"It's [cryptocurrency regulation] inevitable. We have had an entity-based regulation over the course of the last ten years after the financial crisis. We clearly have to move into activity-based regulations," Lagarde said on Sunday, as quoted by the broadcaster.
The IMF chief stressed the need for "international regulation and proper supervision" and added that the organization was actively trying to prevent the use of cryptocurrencies for money laundering or financing of the terrorism.
French Finance Minister Bruno Le Maire, German acting finance chief Peter Altmaier, Banque de France head Francois Villeroy de Galhau and Bundesbank President Jens Weidmann have recently sent a letter to their G20 colleagues stressing the need for digital tokens regulation and the dangers that cryptocurrencies may pose to investors. G20 finance ministers and central bank governors are set to meet in Buenos Aires on March 19 and March 20.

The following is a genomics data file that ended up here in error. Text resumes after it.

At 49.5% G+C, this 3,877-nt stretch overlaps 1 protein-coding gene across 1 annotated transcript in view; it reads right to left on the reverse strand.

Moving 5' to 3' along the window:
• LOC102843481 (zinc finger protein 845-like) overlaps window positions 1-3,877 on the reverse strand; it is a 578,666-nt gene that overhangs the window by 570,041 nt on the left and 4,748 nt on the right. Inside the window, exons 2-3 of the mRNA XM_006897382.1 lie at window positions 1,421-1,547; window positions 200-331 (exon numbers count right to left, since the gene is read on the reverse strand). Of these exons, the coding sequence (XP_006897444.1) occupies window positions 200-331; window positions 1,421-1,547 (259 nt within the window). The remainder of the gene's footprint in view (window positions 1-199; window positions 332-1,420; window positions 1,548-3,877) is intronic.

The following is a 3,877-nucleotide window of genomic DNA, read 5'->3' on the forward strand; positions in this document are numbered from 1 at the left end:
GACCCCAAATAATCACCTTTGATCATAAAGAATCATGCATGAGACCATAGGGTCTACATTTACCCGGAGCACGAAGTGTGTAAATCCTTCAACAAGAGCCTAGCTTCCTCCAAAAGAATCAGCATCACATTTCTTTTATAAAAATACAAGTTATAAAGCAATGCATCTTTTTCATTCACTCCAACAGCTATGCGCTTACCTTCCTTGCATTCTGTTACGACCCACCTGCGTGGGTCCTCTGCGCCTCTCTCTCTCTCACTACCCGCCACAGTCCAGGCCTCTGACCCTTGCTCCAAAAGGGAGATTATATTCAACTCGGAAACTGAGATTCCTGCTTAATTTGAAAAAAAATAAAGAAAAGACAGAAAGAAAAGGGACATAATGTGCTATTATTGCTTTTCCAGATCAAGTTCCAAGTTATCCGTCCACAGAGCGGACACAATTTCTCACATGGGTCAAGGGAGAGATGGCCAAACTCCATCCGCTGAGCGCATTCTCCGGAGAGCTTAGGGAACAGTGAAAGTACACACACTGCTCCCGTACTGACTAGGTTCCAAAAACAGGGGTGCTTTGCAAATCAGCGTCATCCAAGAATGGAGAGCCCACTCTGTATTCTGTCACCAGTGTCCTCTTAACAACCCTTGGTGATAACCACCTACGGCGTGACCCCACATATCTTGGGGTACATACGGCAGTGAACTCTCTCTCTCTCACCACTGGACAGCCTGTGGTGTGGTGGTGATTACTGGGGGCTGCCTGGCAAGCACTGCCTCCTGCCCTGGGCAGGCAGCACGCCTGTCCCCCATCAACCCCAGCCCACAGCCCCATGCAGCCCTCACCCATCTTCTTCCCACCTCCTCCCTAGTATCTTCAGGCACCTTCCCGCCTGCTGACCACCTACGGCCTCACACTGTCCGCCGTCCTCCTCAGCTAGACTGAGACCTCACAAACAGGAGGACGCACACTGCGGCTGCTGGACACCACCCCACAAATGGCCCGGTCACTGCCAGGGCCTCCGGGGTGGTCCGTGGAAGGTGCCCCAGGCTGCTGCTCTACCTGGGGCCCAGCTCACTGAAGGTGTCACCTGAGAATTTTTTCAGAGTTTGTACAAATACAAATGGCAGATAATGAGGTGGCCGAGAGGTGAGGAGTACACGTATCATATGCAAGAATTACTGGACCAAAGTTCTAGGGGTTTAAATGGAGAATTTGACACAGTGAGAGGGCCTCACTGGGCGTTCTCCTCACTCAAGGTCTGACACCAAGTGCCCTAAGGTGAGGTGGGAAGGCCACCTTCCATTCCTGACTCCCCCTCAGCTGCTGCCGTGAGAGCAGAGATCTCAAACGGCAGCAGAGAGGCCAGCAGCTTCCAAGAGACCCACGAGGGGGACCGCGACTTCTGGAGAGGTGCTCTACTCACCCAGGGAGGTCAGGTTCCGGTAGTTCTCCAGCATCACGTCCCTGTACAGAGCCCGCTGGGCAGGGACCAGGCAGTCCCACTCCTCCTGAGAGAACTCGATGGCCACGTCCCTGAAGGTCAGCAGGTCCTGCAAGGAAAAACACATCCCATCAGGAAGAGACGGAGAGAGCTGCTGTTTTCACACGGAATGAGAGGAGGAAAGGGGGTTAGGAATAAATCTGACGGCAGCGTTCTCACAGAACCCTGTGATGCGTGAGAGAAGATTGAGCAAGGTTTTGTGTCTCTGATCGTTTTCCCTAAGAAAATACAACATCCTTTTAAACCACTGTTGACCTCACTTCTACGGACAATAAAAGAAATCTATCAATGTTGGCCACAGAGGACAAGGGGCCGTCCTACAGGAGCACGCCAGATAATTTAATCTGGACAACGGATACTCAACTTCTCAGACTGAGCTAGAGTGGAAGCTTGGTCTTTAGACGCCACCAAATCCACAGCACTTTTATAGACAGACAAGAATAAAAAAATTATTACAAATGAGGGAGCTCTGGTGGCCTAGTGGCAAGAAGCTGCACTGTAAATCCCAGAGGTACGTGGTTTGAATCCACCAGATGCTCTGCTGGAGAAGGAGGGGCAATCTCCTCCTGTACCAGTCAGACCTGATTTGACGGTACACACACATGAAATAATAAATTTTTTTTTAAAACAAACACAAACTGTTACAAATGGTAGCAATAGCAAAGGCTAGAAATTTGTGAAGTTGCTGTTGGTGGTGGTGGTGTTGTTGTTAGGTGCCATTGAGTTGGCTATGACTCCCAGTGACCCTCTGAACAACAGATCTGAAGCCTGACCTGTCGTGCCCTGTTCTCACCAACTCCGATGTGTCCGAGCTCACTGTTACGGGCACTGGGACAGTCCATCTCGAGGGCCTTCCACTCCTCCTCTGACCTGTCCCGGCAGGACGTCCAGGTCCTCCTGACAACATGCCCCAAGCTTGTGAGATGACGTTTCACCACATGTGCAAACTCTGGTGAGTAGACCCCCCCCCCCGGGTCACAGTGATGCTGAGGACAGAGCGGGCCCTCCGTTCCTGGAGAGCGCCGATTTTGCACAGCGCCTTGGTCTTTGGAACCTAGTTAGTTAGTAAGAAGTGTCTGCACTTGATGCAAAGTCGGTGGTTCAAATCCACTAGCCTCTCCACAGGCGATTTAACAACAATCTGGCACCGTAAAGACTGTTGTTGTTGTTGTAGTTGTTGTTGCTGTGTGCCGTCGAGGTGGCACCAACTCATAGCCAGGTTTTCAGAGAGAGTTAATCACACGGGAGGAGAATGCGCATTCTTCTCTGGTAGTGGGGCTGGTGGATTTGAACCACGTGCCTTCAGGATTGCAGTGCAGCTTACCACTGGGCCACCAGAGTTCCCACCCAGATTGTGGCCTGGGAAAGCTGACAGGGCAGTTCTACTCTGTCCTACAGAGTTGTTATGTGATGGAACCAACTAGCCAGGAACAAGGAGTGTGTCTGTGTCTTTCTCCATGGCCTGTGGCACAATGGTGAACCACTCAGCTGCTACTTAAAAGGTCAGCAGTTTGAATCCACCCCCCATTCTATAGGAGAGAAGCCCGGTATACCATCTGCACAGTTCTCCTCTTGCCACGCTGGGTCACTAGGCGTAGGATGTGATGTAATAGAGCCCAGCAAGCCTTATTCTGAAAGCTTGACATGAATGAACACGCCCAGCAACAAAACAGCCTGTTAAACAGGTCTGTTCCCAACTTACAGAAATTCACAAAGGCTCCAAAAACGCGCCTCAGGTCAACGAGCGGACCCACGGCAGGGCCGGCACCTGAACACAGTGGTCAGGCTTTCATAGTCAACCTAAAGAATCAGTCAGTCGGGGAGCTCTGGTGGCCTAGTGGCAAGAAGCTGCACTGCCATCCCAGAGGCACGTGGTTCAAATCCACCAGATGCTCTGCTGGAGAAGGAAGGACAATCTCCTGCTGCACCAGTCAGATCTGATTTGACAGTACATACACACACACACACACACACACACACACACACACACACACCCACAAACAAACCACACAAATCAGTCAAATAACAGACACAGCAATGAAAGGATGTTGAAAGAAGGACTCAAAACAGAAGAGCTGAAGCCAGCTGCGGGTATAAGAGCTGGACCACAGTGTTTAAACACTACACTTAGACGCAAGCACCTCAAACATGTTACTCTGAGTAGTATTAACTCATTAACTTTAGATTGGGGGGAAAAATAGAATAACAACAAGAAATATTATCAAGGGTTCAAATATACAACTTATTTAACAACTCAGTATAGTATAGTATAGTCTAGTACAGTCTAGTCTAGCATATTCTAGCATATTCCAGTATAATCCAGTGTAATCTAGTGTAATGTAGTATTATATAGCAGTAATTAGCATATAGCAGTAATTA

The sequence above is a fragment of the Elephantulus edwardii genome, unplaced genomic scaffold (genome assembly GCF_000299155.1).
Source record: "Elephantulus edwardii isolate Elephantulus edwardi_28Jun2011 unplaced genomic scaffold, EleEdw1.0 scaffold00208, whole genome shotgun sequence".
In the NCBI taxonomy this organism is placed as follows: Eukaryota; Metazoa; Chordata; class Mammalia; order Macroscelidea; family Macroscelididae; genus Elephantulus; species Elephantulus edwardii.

Cryptocurrencies are using blockchain to provide high levels of security and anonymity if used correctly. Such levels, however, appeared to be the cause of concern for several governments around the globe amid fears that criminals might take advantage of the anonymity. Also, such cryptocurrencies like Bitcoin - the most popular of them all — are decentralized, which makes them particularly difficult to control.